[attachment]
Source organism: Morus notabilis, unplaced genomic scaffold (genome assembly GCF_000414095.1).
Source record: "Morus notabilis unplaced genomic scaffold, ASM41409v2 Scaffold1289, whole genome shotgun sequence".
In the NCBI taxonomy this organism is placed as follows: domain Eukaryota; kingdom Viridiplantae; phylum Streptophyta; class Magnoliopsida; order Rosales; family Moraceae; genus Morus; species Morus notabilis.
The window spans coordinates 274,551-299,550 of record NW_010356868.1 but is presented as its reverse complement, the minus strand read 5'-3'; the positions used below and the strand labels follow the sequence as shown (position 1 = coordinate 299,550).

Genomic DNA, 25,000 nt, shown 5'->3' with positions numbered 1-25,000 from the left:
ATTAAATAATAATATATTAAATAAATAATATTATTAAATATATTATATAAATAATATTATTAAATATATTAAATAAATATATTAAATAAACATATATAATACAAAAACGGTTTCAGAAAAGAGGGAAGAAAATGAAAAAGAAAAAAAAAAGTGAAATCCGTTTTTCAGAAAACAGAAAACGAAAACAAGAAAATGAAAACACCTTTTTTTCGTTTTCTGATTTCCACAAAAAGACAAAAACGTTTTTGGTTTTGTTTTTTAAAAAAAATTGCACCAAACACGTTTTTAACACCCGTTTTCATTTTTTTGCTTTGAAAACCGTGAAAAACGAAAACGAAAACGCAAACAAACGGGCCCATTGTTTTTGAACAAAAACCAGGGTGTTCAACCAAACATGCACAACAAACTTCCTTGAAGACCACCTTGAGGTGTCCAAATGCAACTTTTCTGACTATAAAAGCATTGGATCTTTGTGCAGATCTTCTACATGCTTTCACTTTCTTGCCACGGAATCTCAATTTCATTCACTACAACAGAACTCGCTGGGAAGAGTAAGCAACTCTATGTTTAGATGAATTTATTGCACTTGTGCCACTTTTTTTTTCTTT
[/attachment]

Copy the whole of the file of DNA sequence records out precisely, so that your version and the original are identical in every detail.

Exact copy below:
Source organism: Morus notabilis, unplaced genomic scaffold (genome assembly GCF_000414095.1).
Source record: "Morus notabilis unplaced genomic scaffold, ASM41409v2 Scaffold1289, whole genome shotgun sequence".
In the NCBI taxonomy this organism is placed as follows: domain Eukaryota; kingdom Viridiplantae; phylum Streptophyta; class Magnoliopsida; order Rosales; family Moraceae; genus Morus; species Morus notabilis.
The window spans coordinates 274,551-299,550 of record NW_010356868.1 but is presented as its reverse complement, the minus strand read 5'-3'; the positions used below and the strand labels follow the sequence as shown (position 1 = coordinate 299,550).

Genomic DNA, 25,000 nt, shown 5'->3' with positions numbered 1-25,000 from the left:
ATTAAATAATAATATATTAAATAAATAATATTATTAAATATATTATATAAATAATATTATTAAATATATTAAATAAATATATTAAATAAACATATATAATACAAAAACGGTTTCAGAAAAGAGGGAAGAAAATGAAAAAGAAAAAAAAAAGTGAAATCCGTTTTTCAGAAAACAGAAAACGAAAACAAGAAAATGAAAACACCTTTTTTTCGTTTTCTGATTTCCACAAAAAGACAAAAACGTTTTTGGTTTTGTTTTTTAAAAAAAATTGCACCAAACACGTTTTTAACACCCGTTTTCATTTTTTTGCTTTGAAAACCGTGAAAAACGAAAACGAAAACGCAAACAAACGGGCCCATTGTTTTTGAACAAAAACCAGGGTGTTCAACCAAACATGCACAACAAACTTCCTTGAAGACCACCTTGAGGTGTCCAAATGCAACTTTTCTGACTATAAAAGCATTGGATCTTTGTGCAGATCTTCTACATGCTTTCACTTTCTTGCCACGGAATCTCAATTTCATTCACTACAACAGAACTCGCTGGGAAGAGTAAGCAACTCTATGTTTAGATGAATTTATTGCACTTGTGCCACTTTTTTTTTCTTT